Land of the morning calm, or the morning cool...as Korea is known as. Across from China, situated between the Yellow Sea and the East Sea, Korea is an archipelago composed of countless islands. Its mountain landscapes, home to dolmens, ancient temples and buddhas sculpted into the rock, plunging sharply towards the East Sea, alpine flora in the North, luxuriant vegetation in the South, and deep, narrow valleys to the West have, for the most part, been spared by its meteoric industrialization.
Through the work of four artists, four women, from different generations - Kim Kum-hwa is 84 years old, Ahn Sook-sun is 66 years old, Unsuk Chin is 53 years old, and Eun-me Ahn is 51 years old (*) –, the Festival d’Automne takes us on a journey into traditional and contemporary Korea. All four artists have lived through the political, economic and cultural changes that have swept through the country, taking it from acute poverty to a level of economic strength which, thanks to its exports, is now ahead of France, and from traditional culture to K-pop - all in the space of a few decades. Each of them bears the torments of this remarkable history.
From 1905 to 1945, Japanese occupation - consisting of a protectorate, followed by annexation, characterized by pillaging and widespread atrocities - provoked uprisings and stout resistance. Following independence, the disarming of Japanese army, at the hands of the Soviet Union in the North and the USA in the South, resulted in the partition of the country along the 39th parallel. In 1945, the USA gave the go-ahead for the setting up of military rule in Seoul. Elections, held in the South, and which were ratified by the UN in 1947, but voted against by the USSR, led to the election of Syngman Rhee as president of the Republic, later proclaimed in 1948. Repression of the guerilla was harsh, leading to a death-toll running into the tens of thousands.
The Korean War (1950-1953), resulting in the deaths of two million people, was brought to an end via a return to the status quo ante bellum. The reconstruction of South Korea, one of the Asia’s poorest nations, benefitted from American aid of a selective nature, leading to endemic corruption. Meanwhile, Syngman Rhee reformed the constitution on two occasions in order to secure his re-election. But in 1960, the level of electoral bribery resulted in demonstrations, and the resignation of the president (who sought refuge in Hawaï). The brief democratic interlude then came to a halt the following year following a coup d’état by the military, bringing general Park Chung-hee to power. A period of dictatorship ensued, ending with his assassination in 1979. The period did, however, see the laying down of the foundations of economic development, the pace of which figured amongst the most dynamic of modern times. Post-war reparations, significant Japanese investment and constant support from the USA, which Korea backed during the Vietnam war, were important factors in this growth.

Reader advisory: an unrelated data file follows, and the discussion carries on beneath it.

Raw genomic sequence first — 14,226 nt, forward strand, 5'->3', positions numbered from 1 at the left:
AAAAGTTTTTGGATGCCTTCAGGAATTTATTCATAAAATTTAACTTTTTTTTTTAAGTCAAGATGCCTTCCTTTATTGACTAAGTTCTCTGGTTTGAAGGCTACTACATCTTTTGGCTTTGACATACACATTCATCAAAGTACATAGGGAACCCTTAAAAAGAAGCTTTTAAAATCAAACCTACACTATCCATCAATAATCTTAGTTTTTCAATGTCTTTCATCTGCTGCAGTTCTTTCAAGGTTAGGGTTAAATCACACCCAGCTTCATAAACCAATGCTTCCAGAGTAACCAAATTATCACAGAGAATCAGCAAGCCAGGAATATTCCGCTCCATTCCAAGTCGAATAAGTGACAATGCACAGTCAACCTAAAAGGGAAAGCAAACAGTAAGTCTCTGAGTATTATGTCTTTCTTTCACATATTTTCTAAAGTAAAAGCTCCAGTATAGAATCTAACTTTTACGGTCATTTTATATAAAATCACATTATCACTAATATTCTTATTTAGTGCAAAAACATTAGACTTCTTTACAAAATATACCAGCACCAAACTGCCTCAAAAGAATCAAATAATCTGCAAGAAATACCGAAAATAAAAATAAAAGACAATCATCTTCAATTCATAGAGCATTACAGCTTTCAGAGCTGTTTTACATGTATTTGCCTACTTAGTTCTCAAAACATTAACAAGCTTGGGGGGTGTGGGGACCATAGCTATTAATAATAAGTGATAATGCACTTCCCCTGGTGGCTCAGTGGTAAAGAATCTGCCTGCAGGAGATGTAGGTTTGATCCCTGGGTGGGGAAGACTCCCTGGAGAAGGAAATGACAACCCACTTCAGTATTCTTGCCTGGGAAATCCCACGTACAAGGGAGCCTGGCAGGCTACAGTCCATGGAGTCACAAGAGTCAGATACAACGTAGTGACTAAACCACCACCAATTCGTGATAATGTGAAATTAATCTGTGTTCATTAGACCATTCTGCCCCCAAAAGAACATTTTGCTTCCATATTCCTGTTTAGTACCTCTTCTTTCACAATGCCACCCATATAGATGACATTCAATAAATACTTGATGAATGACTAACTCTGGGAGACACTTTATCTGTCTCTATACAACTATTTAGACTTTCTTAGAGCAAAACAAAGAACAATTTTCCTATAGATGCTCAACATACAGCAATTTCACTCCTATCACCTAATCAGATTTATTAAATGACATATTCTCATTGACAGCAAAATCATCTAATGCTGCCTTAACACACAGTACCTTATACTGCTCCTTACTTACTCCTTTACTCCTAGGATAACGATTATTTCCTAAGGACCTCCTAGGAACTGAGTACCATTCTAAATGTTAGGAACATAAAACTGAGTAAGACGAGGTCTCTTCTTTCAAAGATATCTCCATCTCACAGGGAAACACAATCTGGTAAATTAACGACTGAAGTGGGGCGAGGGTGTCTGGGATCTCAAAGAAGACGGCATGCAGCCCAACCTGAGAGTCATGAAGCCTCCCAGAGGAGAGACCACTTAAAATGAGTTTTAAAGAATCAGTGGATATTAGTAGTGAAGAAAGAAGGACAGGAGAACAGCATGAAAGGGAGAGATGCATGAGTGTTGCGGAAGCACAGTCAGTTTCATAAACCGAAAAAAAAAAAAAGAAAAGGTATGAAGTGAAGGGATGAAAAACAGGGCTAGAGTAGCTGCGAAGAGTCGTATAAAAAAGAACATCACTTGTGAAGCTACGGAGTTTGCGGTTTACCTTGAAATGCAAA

In the three pieces that she will be presenting at the Festival d’Automne, Eun-me Ahn retraces this history not with words, but rather through the moving bodies of those that have lived through it. In preparation for Dancing Grandmothers, in 2010, Eun-Me Ahn travelled through the provinces of Chungcheong, Jeolla, Gyeongsang, and Gangwon. During the various encounters she made on the way, she asked a series of women, aged between 60 and 90 years old, to dance for her - rural folk in the main, but also pharmacists, butchers or the homeless. Without ever having learnt to do so, these women were able to recount, through simple gestures and movements of their bodies, the history of their country - the end of Japanese colonization, civil war, misery - in a far more tangible way than the words of any historical account or document could do. “Each of their movements reflected the harsh way of life. It was like watching an extract from a documentary which spoke of the past and the native land at the same time. The wrinkled bodies of these grandmothers were like a book in which lives lived out for more than a century had been stored away. […] As we went from one encounter to the next, what we were seeing was the incarnation of Korean history in the bodies of these women, as though they were books on the history of our country.”